longer effusions in this book, I should say it was in passages of this poem, and of the “ Legend of Florence.”
The “ Legend of Florence” is founded on romance of real life in a periodical Italian publication called the “Florentine Observer” (Osservatore Fiorentino). Among the pleasures which I had in writing this play was the melancholy one of thinking that the beloved friend whom I lost in Italy had chosen the same story for a poem,
of which he has left a fragment. I was thus united with him, in a manner, once more, and upon a subject to which even his noble dramatic genius would have welcomed me for love's sake, and the moral's.
May I be permitted to add, that I shall never forget the honour which Her Majesty did my play in coming twice to see it, and the gracious words in which she was pleased to express her approbation of it to the manager ? Doubtless the beauty of Miss Ellen Tree's acting, and of the occasional music, contributed to procure me this good fortune; not perhaps without a condescending wish on the part of the Royal visitor to assist a writer who was known to be struggling with difficulties, and who had already tasted her beneficence. Most heartily do I give up any portion of the credit of it, attributable to her Majesty's princely good-nature. It was not the last benefit which the Royal disposition had conferred on me ; for I am further indebted to it for the discovery, that “ Laureat” odes, or such as by an extra-official courtesy might have been termed such, may be written out of the truest and even the most disinterested feelings of gratitude ; and I hereby beg pardon of all Laureats, past and to come, for anything I may have formerly said against them, proviped their effusions have as much sincerity as my own.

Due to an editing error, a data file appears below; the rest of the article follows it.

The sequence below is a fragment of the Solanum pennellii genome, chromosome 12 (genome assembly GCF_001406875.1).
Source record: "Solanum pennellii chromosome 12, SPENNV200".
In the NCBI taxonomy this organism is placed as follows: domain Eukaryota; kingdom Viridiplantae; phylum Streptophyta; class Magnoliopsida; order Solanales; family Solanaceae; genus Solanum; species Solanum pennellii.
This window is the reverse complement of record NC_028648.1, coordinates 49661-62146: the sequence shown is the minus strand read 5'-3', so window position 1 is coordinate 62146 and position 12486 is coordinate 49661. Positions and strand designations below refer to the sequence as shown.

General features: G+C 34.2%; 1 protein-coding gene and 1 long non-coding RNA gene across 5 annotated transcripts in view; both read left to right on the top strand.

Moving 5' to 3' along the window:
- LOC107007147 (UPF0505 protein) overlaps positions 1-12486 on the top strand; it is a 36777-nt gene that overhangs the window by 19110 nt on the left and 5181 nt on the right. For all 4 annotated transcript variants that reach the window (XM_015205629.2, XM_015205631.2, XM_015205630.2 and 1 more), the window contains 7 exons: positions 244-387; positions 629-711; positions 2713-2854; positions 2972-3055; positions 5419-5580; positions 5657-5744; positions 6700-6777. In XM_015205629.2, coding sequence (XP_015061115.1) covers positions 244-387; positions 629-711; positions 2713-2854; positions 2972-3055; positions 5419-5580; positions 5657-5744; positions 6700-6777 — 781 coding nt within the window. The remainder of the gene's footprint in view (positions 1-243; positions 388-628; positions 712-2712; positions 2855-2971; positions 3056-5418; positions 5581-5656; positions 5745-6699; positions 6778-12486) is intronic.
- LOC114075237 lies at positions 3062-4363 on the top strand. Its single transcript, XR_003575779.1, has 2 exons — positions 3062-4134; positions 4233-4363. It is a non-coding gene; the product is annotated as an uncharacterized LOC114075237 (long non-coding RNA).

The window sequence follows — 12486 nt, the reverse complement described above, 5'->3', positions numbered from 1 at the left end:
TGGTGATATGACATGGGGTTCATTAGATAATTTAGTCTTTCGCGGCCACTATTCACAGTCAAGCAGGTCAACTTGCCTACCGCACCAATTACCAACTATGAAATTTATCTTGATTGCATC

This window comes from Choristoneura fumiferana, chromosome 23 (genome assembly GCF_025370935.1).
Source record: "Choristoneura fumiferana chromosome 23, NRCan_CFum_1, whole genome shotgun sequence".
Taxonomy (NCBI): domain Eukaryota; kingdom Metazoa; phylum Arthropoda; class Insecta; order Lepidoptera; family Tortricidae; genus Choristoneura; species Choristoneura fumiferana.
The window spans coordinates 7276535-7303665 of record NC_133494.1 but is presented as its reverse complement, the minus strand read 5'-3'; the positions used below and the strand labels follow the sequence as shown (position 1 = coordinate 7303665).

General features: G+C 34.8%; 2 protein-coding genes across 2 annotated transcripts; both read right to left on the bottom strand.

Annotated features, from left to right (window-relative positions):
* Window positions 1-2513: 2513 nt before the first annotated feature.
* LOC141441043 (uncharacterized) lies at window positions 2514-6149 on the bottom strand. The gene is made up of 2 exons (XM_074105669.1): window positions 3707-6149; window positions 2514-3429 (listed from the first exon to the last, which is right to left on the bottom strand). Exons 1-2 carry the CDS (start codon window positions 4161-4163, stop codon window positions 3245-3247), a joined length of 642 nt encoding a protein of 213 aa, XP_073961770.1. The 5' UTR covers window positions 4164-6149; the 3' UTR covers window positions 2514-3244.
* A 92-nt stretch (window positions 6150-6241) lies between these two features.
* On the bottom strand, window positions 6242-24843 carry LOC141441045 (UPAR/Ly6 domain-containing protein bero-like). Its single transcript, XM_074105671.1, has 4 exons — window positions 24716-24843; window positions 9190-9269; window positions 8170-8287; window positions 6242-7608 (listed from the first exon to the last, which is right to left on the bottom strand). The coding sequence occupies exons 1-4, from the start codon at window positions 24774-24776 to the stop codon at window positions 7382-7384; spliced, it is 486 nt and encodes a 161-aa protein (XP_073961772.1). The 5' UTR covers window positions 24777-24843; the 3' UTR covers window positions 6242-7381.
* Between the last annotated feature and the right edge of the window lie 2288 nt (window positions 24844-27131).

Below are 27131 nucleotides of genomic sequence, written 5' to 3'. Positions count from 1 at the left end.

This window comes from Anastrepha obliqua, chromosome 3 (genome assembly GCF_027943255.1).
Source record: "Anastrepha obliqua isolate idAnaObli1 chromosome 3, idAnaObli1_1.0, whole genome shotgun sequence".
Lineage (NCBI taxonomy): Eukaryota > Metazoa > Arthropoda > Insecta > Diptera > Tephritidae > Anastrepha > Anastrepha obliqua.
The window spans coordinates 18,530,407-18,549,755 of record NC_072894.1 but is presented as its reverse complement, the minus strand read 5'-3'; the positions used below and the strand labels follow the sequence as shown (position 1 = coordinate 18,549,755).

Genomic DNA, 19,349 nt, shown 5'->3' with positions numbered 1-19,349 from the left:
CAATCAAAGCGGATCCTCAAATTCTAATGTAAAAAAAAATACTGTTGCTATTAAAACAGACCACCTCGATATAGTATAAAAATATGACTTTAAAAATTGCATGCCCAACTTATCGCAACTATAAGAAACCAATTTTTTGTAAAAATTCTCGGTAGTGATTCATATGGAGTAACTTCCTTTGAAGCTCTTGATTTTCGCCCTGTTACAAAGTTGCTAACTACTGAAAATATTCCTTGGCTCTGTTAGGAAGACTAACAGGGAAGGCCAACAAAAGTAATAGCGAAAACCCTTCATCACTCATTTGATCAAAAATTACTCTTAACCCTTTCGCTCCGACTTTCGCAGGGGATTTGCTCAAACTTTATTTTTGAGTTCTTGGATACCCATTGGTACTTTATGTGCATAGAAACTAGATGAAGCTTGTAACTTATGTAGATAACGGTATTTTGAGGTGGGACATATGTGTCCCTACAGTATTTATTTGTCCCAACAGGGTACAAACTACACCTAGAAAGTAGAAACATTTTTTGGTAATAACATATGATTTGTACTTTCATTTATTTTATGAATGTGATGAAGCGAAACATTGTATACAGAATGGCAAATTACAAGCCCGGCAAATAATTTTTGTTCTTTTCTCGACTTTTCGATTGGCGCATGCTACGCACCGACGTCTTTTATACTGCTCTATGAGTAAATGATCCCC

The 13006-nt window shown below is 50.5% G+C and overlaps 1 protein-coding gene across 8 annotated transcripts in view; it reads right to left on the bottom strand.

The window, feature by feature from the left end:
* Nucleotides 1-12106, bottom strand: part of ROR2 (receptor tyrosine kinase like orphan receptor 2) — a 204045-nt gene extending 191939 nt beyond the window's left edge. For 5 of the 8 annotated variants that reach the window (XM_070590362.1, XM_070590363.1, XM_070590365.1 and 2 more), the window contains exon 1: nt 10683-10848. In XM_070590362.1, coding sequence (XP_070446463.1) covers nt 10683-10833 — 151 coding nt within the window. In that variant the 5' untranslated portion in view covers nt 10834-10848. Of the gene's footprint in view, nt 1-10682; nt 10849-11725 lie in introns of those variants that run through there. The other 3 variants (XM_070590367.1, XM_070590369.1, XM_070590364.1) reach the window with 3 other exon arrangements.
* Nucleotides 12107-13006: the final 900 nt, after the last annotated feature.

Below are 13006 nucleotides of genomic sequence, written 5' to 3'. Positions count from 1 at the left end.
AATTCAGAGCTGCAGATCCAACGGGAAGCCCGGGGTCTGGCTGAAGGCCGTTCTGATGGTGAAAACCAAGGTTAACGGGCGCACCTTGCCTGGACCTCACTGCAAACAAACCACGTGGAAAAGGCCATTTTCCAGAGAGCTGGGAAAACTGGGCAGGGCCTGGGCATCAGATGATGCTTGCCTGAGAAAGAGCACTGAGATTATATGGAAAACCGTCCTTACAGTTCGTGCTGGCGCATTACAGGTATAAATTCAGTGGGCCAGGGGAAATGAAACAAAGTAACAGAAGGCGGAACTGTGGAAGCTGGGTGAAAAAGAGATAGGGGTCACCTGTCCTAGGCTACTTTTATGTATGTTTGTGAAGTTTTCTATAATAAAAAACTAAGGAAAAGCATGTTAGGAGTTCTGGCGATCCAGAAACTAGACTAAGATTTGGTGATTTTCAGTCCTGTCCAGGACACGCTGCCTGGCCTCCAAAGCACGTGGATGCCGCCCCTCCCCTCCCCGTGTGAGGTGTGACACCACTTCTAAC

As to any other effusions of a hostile nature poured forth in the course of one of the most stirring periods of political warfare, when I was in the thick of editorial fight, I shall not belie the honesty and heartiness with which such fights may be carried on during the zeal of the moment; but I have now lived, enjoyed, erred, suffered, and thought enough, to come to the conclusion, that neither modesty of self-knowledge nor largeness of policy is in favour of advancing the circumstances of the community, by attacking individuals who are the creatures of them; and in accordance with this new sense of duty, the volume offered to the public does not contain, it is trusted, one verse which can give pain to any living being. It aspires to be the reader's companion during his quietest and his kindest moments; to add zest to intercourse, and love to the love of nature ; and the Author would fain have left nothing in its pages rebukeable either by the cordial voices of the fireside, or by the pensive breath of the wind as it passes by the ear in field or garden.